Spring is the season of renewal. As we enjoy the transformation of nature and eventual warmer weather, let’s take the month of April to explore some ideas that can help transform ourselves and our work.
Think about the last time you were the leader of a team. It could be within your department at work, on a research project at school, or playing basketball at the gym. Now let’s take a step back. Have you considered whether that team was a team in the first place? What’s the big deal—after all, any number of people working toward a common goal is a team, right?
I’m sorry to say; you might’ve been running a group. Why are we getting technical about this one word? Because groups can run very differently than teams, and often much less efficiently. Yikes! Who would want to play on a basketball group when you could play on a basketball team?
Leaders spend considerable time trying to figure out how to form cohesive teams, because when done right, the results are exponential.
To help you tell the difference, let’s look at these definitions:
Groups are tightly controlled systems of people. Members have unique resources or abilities but they are not used for the good of the team. Rather, each person stays in their own lane, and the manager holds each person responsible for their sole contribution. Everyone in the group has a very similar task to complete, and their individual results are then pooled together at the end by the manager.
Teams, on the other hand, are far more interconnected. Members rely on the talents and resources of their cohorts to work toward a shared goal. Although one person may be named Manager, the main purpose of their leadership is to provide team members with what they need to succeed and to remove the obstacles that hold them back. In fact, the role of the leader may rotate depending on expertise and the project at hand. Each person works on what they know best, and it’s up to each of them to report their progress to the greater organization.
Let’s take a look at an example*:
Omar is the sales manager of employees Melanie, Carlos, and Amy at IGS Corp. Melanie excels at direct client communications, Carlos at research, and Amy at creating persuasive sales tools. But none of these skills are put to use—Omar expects them to perform the same task regardless: reach their sales quota.
All the potential of a great team is here. But instead of pursuing a better-coordinated operation, Omar simply troubleshoots when someone is struggling. He then totals each employee’s performance based on their individual sales and reports below average results to his supervisor. Is there any sign of working together here? Is this really a “sales team” after all?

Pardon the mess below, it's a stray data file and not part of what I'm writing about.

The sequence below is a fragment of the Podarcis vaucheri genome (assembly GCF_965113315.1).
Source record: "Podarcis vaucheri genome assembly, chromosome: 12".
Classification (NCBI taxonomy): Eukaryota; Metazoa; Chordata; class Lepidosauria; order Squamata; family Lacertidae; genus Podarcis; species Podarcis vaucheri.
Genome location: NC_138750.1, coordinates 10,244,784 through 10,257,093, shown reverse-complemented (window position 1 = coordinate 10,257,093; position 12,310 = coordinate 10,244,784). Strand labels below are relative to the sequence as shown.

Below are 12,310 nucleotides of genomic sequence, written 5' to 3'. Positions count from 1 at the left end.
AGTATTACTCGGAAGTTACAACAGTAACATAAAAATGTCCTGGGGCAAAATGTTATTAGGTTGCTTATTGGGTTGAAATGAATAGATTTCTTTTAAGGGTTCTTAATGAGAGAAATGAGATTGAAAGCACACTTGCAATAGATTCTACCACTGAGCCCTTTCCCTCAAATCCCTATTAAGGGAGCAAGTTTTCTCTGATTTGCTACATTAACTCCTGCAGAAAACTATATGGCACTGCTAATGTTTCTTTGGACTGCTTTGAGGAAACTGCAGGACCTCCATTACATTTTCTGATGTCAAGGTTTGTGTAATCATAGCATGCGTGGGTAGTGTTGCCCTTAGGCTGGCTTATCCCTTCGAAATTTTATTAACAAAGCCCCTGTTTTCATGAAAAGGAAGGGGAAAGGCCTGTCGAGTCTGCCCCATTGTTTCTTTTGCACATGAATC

A few years later, Omar leaves IGS Corp. and Kumari, the new manager, steps in. Amy, Melanie, and Carlos
haven’t left, but the team looks very different than it did before. Amy is now creating standard online and print materials for every salesperson to use. Carlos investigates prospective clients by analyzing data from current clients. Melanie trains Carlos and Amy in sales and communication tactics.
What happened in the second scenario? By taking some simple steps, Kumari could allow each team member to lead what they do best and nothing more. Every member plays off of one another’s abilities or resources and is held mutually accountable for their work (to each other and Kumari). Kumari uses her position as supervisor to get the team the technology and the connections they need to go above and beyond.
This transformation didn’t happen overnight; Kumari had to make some difficult decisions when executing her new strategy. It was long and difficult work rebuilding the organization, but the results were more than worth it. Kumari’s team wins sales awards year after year, and her department has the reputation of a healthy work environment with high retention. Now that sounds like success, in more ways than one!
Let’s revisit the real-life situation you thought about at the beginning.
Would you consider that organization a group or a team? What elements of Kumari’s team could you see on your team? How about Omar’s?
Most of the time, creating a team from a group isn’t a fairy tale process. As a leader, you may have to give up some of your authority, recognizing that your team members will have more control over the result. It’s challenging to figure out how to restructure—no two teams are alike. But over time, you’ll be able to discover the unique talents on your team and create a structure around them.
You and your team can take steps toward better cohesion and performance with information in my e-book Leading Teams That Get Results. I’ll continue to expand on the ideas in the e-book through my blog.
In this series, I’ll show how to create an environment for high-performing teams; how to move past the restraints of a group and the challenges of transformation toward a happier, more efficient dream team. Stay with
me for six weeks as we walk through my proven S.U.C.C.E.S.S method for reaching your leadership potential.
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*IGS Corp. and all names are purely fictional. Any resemblance to people, situations, or businesses you know is coincidental.[Update: I’m playing with a new tool. Check out this animated video on the IGS YouTube Channel. I expect to use multimedia in my videos in the future.]